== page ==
The American dream centers around homeownership, and feeling secure within that space is a key part of enjoying it and the neighborhood. Home security and real estate experts agree: Some relatively inexpensive tools, tricks and changes can keep that home safe while also ensuring your most valuable asset continues to grow in value.
Most homes already come with the basics: Well-sealed doors, windows that lock properly and exterior lights are essentials that make sure potential criminals know your home has eliminated possible vulnerabilities. But some additional investments in things ranging from smart plugs to complete home-security systems can boost the chances that your home will remain safe.
“The bottom line is that opportunity offenders – and more determined offenders – will be persuaded to look elsewhere or give up entirely when they realize that breaking into your home is not worth the effort. They only have the skills to take advantage of what you leave them,” says Leonard A. Sipes Jr., a former senior specialist for crime prevention for the U.S. Department of Justice’s National Crime Justice Reference Service.
Here are 10 effective ways to ensure your home is secure against crime and is safe for your family and friends.
Add Screens and Security Bars
After you check your windows weekly to make sure they’re all locked, place a security bar in the frame of your sliding door for added protection, says Bill Herzog, president of LionHeart Security Services in Tempe, Arizona. Herzog, who has more than 25 years of law enforcement and security experience, says security screens and doors are essential because “they add an extra layer between your door lock and windows. If you can’t afford to do your entire home, it is important to at least install these devices on the front areas of the home.”
Install Glass Block
Timothy Dimoff, president of SACS Consulting Inc., a high-risk security consulting firm in Akron, Ohio, says homeowners should look at glass-block windows for basements. “Many homes are breached through basement windows. They are so near the ground, usually hidden by landscape and easy to access while hidden from view,” Dimoff says. “Clearing landscape materials from outside the windows is also a good idea.”
Lock Up Tools
Burglars are inventive. A homeowner should consider locked storage like a garage or shed to store heavy items such as tools, ladders and lawnmowers that a burglar could use to access a window or glass door, says Elizabeth Lewis, a licensed real estate broker in Delray Beach, Florida.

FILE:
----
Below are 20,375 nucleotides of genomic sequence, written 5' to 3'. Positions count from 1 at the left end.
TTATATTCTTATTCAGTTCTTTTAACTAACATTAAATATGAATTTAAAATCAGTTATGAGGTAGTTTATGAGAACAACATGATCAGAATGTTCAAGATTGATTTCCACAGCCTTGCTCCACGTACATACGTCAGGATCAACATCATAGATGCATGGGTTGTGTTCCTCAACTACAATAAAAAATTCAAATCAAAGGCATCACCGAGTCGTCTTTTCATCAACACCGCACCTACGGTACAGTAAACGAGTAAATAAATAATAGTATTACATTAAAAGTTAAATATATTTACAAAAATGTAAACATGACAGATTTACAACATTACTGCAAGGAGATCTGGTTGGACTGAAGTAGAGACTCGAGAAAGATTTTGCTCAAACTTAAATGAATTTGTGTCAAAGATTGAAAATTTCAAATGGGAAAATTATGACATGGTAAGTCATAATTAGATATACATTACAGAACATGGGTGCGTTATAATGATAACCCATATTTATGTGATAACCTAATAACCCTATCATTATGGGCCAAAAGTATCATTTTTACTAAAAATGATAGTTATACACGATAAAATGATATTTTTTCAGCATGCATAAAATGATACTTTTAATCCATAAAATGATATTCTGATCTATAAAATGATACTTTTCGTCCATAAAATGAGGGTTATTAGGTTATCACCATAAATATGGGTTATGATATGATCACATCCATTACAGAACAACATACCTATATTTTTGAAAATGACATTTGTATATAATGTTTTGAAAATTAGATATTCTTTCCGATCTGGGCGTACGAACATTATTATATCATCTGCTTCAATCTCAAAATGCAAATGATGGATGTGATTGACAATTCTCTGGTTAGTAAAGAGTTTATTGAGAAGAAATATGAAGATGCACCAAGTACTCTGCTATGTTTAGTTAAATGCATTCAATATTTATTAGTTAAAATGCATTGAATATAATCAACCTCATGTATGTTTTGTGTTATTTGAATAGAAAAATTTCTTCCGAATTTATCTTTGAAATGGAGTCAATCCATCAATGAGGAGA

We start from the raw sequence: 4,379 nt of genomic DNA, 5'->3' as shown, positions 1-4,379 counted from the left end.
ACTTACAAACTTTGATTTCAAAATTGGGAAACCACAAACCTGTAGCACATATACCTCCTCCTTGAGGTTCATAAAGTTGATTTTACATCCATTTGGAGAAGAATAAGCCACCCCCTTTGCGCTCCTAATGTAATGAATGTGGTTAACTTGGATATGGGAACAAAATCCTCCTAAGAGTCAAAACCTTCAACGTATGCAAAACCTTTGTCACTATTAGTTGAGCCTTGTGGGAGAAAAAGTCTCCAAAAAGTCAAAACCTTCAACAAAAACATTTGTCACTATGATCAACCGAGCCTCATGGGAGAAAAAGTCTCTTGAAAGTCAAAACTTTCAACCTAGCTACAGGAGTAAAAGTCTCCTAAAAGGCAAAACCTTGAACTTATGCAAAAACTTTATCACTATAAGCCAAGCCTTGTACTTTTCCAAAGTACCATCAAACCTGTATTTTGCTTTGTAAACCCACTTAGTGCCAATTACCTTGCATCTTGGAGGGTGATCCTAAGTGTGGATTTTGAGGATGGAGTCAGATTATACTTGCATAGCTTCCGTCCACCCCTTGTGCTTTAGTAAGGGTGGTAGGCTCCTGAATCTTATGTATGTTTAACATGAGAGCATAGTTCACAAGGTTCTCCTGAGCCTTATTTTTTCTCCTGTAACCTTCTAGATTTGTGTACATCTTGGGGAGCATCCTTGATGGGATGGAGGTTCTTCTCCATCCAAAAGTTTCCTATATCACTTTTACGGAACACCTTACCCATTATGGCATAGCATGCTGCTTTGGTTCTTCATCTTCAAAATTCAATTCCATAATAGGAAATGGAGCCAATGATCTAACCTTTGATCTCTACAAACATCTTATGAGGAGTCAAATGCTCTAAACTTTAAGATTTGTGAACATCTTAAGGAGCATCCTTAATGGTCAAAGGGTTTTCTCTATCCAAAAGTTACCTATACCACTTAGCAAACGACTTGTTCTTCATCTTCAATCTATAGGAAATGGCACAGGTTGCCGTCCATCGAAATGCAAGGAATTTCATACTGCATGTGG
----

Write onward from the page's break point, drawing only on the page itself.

Upgrade Your Garage Door
Today’s Wi-Fi connected garage doors often include an app that lets a homeowner know whether they have left their garage door open and push a button to close it securely, Herzog says. “Amazon even has an app and conversion kit you can install that allows you to get a notification when a delivery takes place and allows the delivery person to open and close your garage door,” he says.
Move High-Value Items Off Site
You may enjoy looking at your anniversary diamond pendant, but you also may feel more secure if you keep expensive valuables in a bank’s safe deposit box or in a secure location outside of your home. That box also should include copies of important documents like your home title and insurance.
Smart locks, especially in combination with a home security system, are a great way to ward off potential intruders, says Tim Reneimo, co-founder of Security Guards Only in Toronto. “Smart, password-protected locks on your doors are more secure than standard deadbolts, especially if they have a video component, like the Ring doorbell,” Reneimo says.
Use House Sitters
Avoid letting your house look empty when you’re not at home for longer periods of time, like vacations, says Glen Bhimani, CEO and founder of BPS Security in San Antonio. “Having a house sitter, getting a family member to come over and spend time at the house or having remote-controlled lights that you can turn on and off via your phone gives the impression of someone being at home,” Bhimani says.
Be Prepared With Packages
Don’t advertise there are things worth stealing in your home, says Cathy Habas, a home security and safety expert at SafeWise in Salt Lake City. “If you get packages delivered, get them off the porch as soon as possible. Or use a service like Amazon Locker to pick up packages at a separate location,” Habas says. “When you’re ready to recycle all those boxes, remove the address labels and take the cardboard straight to a recycling dumpster or facility.”
Think About Online Safety
Criminals also can tap into online devices such as home routers, so you need to have some protection in place to avoid cyber threats. This can range from the simple – such as changing the default password on your routes and disable guest access – to the more sophisticated, like using a VPN or virtual private network to keep your online activities safe and secure, says Sam Silver, a Realtor at Fathom Realty in Santa Clarita, California. He also recommends homeowners “shred all confidential documents and credit cards before tossing them. Your trash can is the first line of defense in your home,” Silver says.
Know Your Neighbors
A neighborhood where people look out for one another is a great security measure, says Jennifer Osterhout, founder of Everyday Old House in Wakefield, Massachusetts. “One of the easiest, cheapest yet commonly overlooked home security tips is to simply get to know your neighbors,” Osterhout says. “Keep them in the loop with your general schedule (and) alert them to vacations so that they can keep an eye on your home while you are away.”